Manage muliple windows forms in c# app

Any thoughts,recommendations, patterns on a good way to manage an app with multiple forms.

First page is login, that loads a "main form", from there a user could launch a number of other "sub forms" (could grow over time). User should be able to cancel out of whole app at any point.

I know the way I do it right now is not always elegant.


13.10.2009 23:57:19

I like an Explorer-style interface: Use a splitter in the main form. Use a list control or tree control in the left side, and add a reference to each sub-form as a tag on an item. When the user clicks on the item, push the sub-form from the tag to the right side of the splitter.

You can monitor the select changed event on the list/tree to do form-level validation.

14.10.2009 00:04:51

Consider using the DockPanel Suite. It allows you to create multiple form, and have a complete docking panel solution for you application.

14.10.2009 00:06:46

You can use MDI. To do this, set the IsMdiContainer property of the parent from to true, and set the MdiParent property of each child from to the parent from before the child form is shown. You can then use an MdiList menu to automatically list all of the child forms.

Alternatively, you can use tabs; this is easiest to do with a third-party framework.

Finally, you could do it normally by calling the Show method of each child form with the parent form as a parameter.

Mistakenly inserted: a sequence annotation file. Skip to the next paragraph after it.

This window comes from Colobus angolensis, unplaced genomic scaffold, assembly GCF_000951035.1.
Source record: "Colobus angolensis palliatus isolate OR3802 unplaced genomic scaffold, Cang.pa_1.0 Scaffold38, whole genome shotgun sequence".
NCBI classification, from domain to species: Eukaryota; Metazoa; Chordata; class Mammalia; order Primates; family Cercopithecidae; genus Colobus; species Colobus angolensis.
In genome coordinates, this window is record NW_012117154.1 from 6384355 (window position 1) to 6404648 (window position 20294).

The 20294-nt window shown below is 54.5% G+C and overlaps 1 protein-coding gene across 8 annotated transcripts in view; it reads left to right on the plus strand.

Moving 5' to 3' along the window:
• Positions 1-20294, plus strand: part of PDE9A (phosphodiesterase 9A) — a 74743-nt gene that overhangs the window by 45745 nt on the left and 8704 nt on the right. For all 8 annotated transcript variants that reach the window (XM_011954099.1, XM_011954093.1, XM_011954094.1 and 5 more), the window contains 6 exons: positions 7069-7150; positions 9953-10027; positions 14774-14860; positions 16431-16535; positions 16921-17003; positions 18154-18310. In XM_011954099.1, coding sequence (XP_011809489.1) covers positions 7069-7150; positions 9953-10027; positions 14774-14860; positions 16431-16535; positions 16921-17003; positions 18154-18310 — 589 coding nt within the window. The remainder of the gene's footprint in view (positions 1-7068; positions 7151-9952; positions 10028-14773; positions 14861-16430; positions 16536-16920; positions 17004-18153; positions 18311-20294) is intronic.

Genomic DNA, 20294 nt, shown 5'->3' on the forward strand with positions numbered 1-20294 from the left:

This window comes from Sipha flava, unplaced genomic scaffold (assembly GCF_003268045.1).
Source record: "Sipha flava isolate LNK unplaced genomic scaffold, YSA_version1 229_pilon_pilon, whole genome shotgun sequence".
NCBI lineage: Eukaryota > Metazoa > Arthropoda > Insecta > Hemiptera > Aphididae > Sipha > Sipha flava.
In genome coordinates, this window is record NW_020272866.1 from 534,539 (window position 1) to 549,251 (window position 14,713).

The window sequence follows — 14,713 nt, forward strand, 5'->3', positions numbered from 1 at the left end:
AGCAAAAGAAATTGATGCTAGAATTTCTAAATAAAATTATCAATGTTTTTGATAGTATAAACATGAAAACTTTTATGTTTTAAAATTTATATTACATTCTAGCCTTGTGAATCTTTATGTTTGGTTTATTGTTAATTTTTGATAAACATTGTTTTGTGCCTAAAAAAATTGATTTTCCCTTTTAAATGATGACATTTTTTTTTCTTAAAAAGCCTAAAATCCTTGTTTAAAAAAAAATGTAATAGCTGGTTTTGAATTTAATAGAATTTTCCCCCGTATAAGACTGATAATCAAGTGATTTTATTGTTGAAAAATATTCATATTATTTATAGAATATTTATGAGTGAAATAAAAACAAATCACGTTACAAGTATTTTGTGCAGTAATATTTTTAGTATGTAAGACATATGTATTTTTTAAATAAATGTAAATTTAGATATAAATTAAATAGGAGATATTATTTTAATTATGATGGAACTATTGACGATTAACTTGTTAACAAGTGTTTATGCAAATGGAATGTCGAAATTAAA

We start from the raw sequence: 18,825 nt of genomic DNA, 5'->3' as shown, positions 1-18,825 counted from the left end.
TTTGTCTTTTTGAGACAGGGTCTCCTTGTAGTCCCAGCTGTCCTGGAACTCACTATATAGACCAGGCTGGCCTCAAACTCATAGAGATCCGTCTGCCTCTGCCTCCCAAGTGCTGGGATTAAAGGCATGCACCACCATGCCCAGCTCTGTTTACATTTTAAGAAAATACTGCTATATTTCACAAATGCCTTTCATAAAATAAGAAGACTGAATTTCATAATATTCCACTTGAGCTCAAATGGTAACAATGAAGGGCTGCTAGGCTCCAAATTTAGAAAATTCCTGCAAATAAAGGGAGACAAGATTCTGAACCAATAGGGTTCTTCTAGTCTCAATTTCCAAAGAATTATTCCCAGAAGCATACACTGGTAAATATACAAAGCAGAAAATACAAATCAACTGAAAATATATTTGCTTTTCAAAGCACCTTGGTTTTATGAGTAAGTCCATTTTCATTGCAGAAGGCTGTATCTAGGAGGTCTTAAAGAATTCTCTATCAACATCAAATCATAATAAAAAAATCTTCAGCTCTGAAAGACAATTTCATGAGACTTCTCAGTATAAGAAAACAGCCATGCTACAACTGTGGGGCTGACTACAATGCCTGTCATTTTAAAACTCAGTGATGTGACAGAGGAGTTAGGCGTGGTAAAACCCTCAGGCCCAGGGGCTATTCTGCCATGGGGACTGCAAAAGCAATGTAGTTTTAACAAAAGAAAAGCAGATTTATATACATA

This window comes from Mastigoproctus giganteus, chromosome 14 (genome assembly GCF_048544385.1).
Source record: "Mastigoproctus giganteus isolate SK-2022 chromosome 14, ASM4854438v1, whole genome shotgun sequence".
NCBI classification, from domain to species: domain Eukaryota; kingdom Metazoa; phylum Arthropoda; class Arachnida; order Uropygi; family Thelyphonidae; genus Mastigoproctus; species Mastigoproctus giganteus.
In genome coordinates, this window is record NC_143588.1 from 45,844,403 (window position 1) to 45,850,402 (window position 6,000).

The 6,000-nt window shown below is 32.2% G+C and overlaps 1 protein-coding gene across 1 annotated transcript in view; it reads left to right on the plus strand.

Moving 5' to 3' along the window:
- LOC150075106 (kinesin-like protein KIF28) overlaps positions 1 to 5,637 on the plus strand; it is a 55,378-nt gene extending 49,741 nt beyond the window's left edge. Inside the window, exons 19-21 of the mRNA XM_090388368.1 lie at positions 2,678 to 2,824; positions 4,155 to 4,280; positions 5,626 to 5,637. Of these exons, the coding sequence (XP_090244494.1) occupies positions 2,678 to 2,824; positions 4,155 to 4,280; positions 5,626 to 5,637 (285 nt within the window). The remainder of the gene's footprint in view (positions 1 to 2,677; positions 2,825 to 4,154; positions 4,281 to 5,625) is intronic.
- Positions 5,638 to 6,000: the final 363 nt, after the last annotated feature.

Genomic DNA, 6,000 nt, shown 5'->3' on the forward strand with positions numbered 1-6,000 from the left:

For a more detailed and specific answer, please provide more details.

14.10.2009 00:08:33
Classic MDI is no longer an option for me, though DockPanel Suite is just an improved MDI in fact :)
Lex Li 15.10.2009 07:36:01

I use a navigation-style UI for that sort of thing. Check out this article on MSDN which describes a WinForms framework for "inductive UI" applications.

14.10.2009 00:10:07

There's nothing fundamentally wrong with how you've set things up, but I would change the relationship between your login form and your main form so that your main form isn't loaded by your login form.

In the Main method in your Program.cs file, replace this (presumed) line:

Application.Run(new LoginForm());

with something like this:

LoginForm login = new LoginForm();
DialogResult result = login.ShowDialog();
if (result != DialogResult.Cancel)
    Application.Run(new MainForm());

Rewrite your LoginForm so that it just returns DialogResult.OK if the login is successful (this.DialogResult = DialogResult.OK), instead of loading and showing an instance of MainForm.

From that point on, there's nothing wrong with loading and showing additional forms from MainForm, provided that a user interface like that makes sense for your program (like, for example, a graphics editing program that incorporates various other floating tool windows as needed).

The user can "cancel out" of your entire application by just closing the main form, which is quite normal behavior for a Windows program.

14.10.2009 00:18:41

"to manage an app with multiple forms."

Hi Cody,

Tip : do keep in mind that you have access to a very handy way to know, at all times (in any context where you are using the System.Windows.Forms library) the number of open forms in the Application via :